Groups are formed and managed by leaders to champion the cause of the community. This is done by chanting the songs which are mostly themed on community building, human nature, the lust for power and patriotism. Situational Theory of Publics, being a public relations theory states that practicing public relations would depend on a situation and how active a group’s involvement builds publics and in this situation a community and a nation as a whole.

The lyrics of the words form the basis of persuasion as found in the Rhetorical theory by Aristotle. Lyrics are filled with metaphors, proverbs, allusion and more, all aimed at persuading individuals in the community not to relent on focusing on the benefits meant for the entire community.

A framework designed for the study, presents the Kpaa song text and performance as a didactic piece of performance. It further maps on to the contents being filled with proverbs, metaphors and allusions forming the basis of the lyrics. As these song texts are performed, stakeholders, who are also the members of the community listen and identify and lapses in the development of the society. In effect, they are entertained and persuaded at the same time to resolve the ills and injustices in the society. This further inculcates participation, patriotism and involvement; all aimed at development.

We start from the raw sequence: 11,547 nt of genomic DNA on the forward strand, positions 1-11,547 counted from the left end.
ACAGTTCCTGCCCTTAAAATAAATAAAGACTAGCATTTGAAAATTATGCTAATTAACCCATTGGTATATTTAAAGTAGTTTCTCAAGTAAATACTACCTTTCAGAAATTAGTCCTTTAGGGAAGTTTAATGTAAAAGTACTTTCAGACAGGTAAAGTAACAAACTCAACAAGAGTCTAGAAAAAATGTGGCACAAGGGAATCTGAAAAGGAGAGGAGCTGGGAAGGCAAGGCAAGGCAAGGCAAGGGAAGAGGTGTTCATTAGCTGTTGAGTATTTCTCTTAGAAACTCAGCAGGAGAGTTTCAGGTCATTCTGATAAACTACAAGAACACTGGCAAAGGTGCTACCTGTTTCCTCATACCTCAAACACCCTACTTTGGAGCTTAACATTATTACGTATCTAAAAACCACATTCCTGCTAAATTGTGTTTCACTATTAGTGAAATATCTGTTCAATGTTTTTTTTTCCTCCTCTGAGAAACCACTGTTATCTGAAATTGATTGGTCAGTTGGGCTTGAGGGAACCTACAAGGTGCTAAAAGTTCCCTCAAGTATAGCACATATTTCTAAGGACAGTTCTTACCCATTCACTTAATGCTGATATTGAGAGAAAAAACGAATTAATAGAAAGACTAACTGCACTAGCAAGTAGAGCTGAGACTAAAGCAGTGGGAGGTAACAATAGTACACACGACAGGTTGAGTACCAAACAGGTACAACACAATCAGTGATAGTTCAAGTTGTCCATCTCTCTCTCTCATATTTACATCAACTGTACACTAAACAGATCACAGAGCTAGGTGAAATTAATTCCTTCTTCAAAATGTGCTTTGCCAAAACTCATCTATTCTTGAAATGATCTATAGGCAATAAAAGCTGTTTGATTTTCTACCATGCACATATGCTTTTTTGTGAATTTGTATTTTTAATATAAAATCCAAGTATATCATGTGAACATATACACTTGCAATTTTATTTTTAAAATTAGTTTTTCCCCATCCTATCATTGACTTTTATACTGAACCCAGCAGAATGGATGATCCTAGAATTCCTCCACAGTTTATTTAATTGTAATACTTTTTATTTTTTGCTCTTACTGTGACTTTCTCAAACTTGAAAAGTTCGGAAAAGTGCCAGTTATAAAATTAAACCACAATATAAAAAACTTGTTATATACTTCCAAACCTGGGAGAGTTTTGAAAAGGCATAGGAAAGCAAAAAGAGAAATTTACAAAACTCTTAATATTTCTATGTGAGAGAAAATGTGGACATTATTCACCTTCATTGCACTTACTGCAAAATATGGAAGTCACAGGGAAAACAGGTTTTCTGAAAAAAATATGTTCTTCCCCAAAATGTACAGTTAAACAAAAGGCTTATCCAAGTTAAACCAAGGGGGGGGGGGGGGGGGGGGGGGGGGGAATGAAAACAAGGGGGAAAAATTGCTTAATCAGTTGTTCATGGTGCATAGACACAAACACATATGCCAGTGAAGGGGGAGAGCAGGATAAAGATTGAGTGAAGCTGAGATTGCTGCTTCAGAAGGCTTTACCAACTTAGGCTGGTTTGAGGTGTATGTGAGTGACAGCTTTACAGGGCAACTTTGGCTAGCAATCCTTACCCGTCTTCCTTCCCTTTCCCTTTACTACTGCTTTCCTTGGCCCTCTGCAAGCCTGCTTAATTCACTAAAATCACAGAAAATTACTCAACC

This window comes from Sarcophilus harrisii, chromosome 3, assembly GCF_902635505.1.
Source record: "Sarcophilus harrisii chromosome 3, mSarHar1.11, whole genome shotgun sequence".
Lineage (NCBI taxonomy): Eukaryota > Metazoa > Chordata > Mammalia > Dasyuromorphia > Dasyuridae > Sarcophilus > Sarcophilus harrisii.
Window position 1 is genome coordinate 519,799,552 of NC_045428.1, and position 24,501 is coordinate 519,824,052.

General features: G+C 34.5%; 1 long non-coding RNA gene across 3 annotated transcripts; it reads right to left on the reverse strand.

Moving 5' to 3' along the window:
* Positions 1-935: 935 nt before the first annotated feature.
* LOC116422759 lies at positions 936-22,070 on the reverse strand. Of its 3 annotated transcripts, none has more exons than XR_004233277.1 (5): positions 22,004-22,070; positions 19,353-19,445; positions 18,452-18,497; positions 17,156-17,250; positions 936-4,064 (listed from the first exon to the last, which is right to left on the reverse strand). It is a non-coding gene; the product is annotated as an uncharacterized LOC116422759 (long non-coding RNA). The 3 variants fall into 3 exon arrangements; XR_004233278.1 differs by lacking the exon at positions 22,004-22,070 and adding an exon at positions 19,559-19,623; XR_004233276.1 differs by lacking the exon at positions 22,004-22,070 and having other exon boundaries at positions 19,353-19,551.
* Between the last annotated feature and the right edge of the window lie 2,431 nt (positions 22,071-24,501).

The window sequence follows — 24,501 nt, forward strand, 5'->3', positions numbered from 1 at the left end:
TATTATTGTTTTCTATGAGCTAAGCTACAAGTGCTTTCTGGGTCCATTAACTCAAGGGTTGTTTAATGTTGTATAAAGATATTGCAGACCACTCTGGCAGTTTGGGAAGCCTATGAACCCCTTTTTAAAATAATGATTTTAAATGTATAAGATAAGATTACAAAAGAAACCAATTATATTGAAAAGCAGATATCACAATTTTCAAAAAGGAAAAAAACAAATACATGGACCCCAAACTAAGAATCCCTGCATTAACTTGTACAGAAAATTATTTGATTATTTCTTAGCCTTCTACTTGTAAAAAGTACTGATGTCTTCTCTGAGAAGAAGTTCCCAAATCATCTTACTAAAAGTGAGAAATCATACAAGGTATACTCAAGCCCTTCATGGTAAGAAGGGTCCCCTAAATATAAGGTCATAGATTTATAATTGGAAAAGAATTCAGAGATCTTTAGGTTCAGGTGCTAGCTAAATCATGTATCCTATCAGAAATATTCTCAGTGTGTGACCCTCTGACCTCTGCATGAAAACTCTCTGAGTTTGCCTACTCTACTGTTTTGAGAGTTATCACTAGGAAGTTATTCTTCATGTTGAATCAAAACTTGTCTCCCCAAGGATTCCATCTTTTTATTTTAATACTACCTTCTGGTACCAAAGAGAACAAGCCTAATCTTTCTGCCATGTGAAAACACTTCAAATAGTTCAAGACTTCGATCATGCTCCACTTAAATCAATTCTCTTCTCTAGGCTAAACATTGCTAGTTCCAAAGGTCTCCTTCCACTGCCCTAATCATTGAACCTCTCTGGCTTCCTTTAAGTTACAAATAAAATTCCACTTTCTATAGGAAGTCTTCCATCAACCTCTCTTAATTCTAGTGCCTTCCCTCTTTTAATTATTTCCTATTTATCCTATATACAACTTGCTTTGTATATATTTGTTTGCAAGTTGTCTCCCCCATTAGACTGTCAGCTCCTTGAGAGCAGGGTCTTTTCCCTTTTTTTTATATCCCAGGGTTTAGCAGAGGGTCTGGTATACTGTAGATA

Below is a framework for the study coined out of the Rhetorical Theory and the Situational Theory of Publics.

Oval: PROVERBS, METAPHORS, ALLUSIONS,Oval: THE KPAA DIDACTIC PERFORMANCEKpaashimo among the people of Teshie is very educative. It is a moral teacher which straightens the crooked ways of the society. It also brings out the history of the community through the songs which are sung by the performers.

 

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[1] A type of song performed by the Ga in the Greater Accra Region of Ghana

[2] The performance of Kpaa songs is termed as Kpaashimo

[3] He is the High Priest in Ga Tradition. He performs leading role in all traditional affairs. However, he is not the chief. Chieftaincy is hereditary but being a High Priest is not.

[4] The annual festival celebrated by the Ga. Literarily meaning ‘Hooting at hunger’.